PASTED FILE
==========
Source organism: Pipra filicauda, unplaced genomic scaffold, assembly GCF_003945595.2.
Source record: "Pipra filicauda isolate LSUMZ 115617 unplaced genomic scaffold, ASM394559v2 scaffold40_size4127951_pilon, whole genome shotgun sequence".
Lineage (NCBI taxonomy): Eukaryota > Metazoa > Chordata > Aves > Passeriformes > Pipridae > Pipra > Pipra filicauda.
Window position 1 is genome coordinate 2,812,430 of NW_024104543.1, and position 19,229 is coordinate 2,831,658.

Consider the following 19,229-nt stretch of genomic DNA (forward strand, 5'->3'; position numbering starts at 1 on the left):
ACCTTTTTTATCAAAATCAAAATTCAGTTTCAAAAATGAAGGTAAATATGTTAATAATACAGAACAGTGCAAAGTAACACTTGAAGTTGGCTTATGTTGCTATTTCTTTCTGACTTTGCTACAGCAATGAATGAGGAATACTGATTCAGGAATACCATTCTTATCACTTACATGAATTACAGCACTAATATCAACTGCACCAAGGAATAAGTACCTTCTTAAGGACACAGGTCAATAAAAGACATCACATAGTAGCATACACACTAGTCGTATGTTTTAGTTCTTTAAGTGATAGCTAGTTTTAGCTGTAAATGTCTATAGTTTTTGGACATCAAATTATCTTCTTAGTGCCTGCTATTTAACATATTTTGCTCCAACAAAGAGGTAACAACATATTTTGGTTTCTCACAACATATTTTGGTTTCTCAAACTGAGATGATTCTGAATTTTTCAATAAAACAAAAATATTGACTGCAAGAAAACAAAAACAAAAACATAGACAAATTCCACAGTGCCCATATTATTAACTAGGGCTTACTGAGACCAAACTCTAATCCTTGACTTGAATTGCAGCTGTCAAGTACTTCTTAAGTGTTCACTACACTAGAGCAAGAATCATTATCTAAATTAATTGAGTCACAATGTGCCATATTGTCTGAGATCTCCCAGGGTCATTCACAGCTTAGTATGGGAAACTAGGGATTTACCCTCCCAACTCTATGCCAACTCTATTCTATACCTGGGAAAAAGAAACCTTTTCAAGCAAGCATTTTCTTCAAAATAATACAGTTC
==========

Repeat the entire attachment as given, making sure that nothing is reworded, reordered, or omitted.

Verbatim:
Source organism: Pipra filicauda, unplaced genomic scaffold, assembly GCF_003945595.2.
Source record: "Pipra filicauda isolate LSUMZ 115617 unplaced genomic scaffold, ASM394559v2 scaffold40_size4127951_pilon, whole genome shotgun sequence".
Lineage (NCBI taxonomy): Eukaryota > Metazoa > Chordata > Aves > Passeriformes > Pipridae > Pipra > Pipra filicauda.
Window position 1 is genome coordinate 2,812,430 of NW_024104543.1, and position 19,229 is coordinate 2,831,658.

Consider the following 19,229-nt stretch of genomic DNA (forward strand, 5'->3'; position numbering starts at 1 on the left):
ACCTTTTTTATCAAAATCAAAATTCAGTTTCAAAAATGAAGGTAAATATGTTAATAATACAGAACAGTGCAAAGTAACACTTGAAGTTGGCTTATGTTGCTATTTCTTTCTGACTTTGCTACAGCAATGAATGAGGAATACTGATTCAGGAATACCATTCTTATCACTTACATGAATTACAGCACTAATATCAACTGCACCAAGGAATAAGTACCTTCTTAAGGACACAGGTCAATAAAAGACATCACATAGTAGCATACACACTAGTCGTATGTTTTAGTTCTTTAAGTGATAGCTAGTTTTAGCTGTAAATGTCTATAGTTTTTGGACATCAAATTATCTTCTTAGTGCCTGCTATTTAACATATTTTGCTCCAACAAAGAGGTAACAACATATTTTGGTTTCTCACAACATATTTTGGTTTCTCAAACTGAGATGATTCTGAATTTTTCAATAAAACAAAAATATTGACTGCAAGAAAACAAAAACAAAAACATAGACAAATTCCACAGTGCCCATATTATTAACTAGGGCTTACTGAGACCAAACTCTAATCCTTGACTTGAATTGCAGCTGTCAAGTACTTCTTAAGTGTTCACTACACTAGAGCAAGAATCATTATCTAAATTAATTGAGTCACAATGTGCCATATTGTCTGAGATCTCCCAGGGTCATTCACAGCTTAGTATGGGAAACTAGGGATTTACCCTCCCAACTCTATGCCAACTCTATTCTATACCTGGGAAAAAGAAACCTTTTCAAGCAAGCATTTTCTTCAAAATAATACAGTTC